Removing instances using a Stored Procedure
The less polite manner to remove suspended instances is by running a Stored Procedure which will clean up the MessageBox. Attention: this is NOT a recommended procedure on production environments!
Open the SQL Server Management Studio and connect to the database server. In the left pane expand the server-node and the Databases-node. Next, click on the MessageBox-database (BizTalkMsgDb) and hit the ‘New Query’-button in the toolbar. In the right pane you can enter SQL commands. Since you selected the MessageBox-database in the left pane, the commands are executed against that database. Now type: 'exec bts_CleanupMsgbox 0' (without the quotes) and hit the ‘! Execute’-button in the toolbar. All suspended instances will now be removed. You can now undeploy/redeploy the orchestration.

New contributor on board

Hi all,

My name is Lex Hegt and from now on I will try to do regular postings on this blog as well. Just like Isaac and Randal I work for The Vision Web. On this blog I want to document/share problems and solutions I run into.

Please feel free to react on my postings!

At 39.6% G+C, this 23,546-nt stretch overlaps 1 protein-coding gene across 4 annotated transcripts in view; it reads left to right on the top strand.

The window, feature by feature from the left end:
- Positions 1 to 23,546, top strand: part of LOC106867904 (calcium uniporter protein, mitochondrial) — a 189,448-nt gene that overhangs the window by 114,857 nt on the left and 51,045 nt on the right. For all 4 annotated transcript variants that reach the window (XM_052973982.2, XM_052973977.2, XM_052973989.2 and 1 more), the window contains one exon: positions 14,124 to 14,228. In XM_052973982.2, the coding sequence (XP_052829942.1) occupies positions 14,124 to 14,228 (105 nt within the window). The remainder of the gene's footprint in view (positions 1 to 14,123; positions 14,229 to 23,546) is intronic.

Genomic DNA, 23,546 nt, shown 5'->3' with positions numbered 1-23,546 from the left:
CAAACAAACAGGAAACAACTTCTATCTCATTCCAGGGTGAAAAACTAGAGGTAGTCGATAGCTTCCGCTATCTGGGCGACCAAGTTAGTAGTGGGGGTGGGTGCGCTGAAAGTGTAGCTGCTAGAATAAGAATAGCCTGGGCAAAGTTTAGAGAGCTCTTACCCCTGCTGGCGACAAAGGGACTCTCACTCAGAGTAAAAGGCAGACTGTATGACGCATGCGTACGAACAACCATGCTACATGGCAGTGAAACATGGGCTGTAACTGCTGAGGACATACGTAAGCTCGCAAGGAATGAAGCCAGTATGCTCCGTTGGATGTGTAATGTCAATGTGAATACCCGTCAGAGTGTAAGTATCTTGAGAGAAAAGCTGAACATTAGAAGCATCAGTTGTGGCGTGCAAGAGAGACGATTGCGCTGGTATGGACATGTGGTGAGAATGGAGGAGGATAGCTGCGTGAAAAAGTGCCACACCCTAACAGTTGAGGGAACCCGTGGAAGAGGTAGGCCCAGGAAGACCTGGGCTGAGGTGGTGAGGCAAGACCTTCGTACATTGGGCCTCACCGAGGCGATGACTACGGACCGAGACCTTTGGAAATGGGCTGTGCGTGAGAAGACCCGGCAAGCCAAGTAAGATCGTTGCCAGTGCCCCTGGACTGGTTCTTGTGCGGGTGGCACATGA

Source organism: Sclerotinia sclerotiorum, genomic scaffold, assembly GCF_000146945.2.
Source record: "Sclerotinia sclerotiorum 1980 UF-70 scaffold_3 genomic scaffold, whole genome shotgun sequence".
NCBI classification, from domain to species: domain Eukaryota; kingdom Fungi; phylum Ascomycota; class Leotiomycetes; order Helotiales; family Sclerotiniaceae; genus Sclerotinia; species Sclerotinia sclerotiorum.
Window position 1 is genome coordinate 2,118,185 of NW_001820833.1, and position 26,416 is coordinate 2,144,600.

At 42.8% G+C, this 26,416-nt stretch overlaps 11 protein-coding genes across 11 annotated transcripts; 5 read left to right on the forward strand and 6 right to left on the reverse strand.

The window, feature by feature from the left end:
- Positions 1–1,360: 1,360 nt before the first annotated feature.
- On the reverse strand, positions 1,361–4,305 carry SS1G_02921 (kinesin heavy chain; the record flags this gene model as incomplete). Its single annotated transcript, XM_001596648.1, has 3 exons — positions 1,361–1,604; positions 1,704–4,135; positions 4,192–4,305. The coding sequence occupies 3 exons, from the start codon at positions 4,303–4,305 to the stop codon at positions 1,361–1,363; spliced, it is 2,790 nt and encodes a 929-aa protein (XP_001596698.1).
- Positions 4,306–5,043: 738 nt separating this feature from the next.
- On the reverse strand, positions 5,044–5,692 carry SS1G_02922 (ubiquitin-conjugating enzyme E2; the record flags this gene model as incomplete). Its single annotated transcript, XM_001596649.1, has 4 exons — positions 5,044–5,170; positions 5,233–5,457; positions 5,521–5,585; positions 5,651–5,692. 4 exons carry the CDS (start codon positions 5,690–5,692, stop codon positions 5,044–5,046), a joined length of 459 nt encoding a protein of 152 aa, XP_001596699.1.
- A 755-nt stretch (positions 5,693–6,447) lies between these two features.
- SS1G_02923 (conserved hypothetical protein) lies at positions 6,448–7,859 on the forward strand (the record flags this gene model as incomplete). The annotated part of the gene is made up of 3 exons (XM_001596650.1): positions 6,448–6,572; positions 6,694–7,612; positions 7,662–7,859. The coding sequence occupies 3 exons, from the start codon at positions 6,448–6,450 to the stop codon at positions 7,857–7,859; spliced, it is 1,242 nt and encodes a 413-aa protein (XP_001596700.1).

Wednesday, February 08, 2006

XSLT performance when mapping large documents in BizTalk

Recently I had to map a document with many thousand rows. I could not split the document because before I could split it, the document’s nodes had to be sorted.

With such large files you generally test it using a small subset to avoid waiting for maps to complete, I built an XSLT which worked great, I thought.

When you use a select filter such as "not(KeyValue=preceding-sibling::row/ KeyValue)" you end up with a huge performance hit the larger the document gets. My map went from 2 seconds for 50 rows to 10 minutes for a few thousand.

How to improve performance when you have large XML files to map that you can’t split? Try using xsl:key instead, which builds an index of keys from which you can much more efficiently select.

Here is a sample XSLT that demonstrates how to use the xsl:key:

<?xml version="1.0" encoding="UTF-8" ?>

<xsl:stylesheet xmlns:xsl="" version="1.0" xmlns:ns0="http://Conversion.schemas">

    <xsl:output method="xml" indent="no" />

    <xsl:key name="NumberKey" match="/*[local-name()='top' and namespace-uri()='http://biztalk/Conversion.schemas']/*[local-name()='row' and namespace-uri()='']"

        use="keyValue" />

    <xsl:template match="/">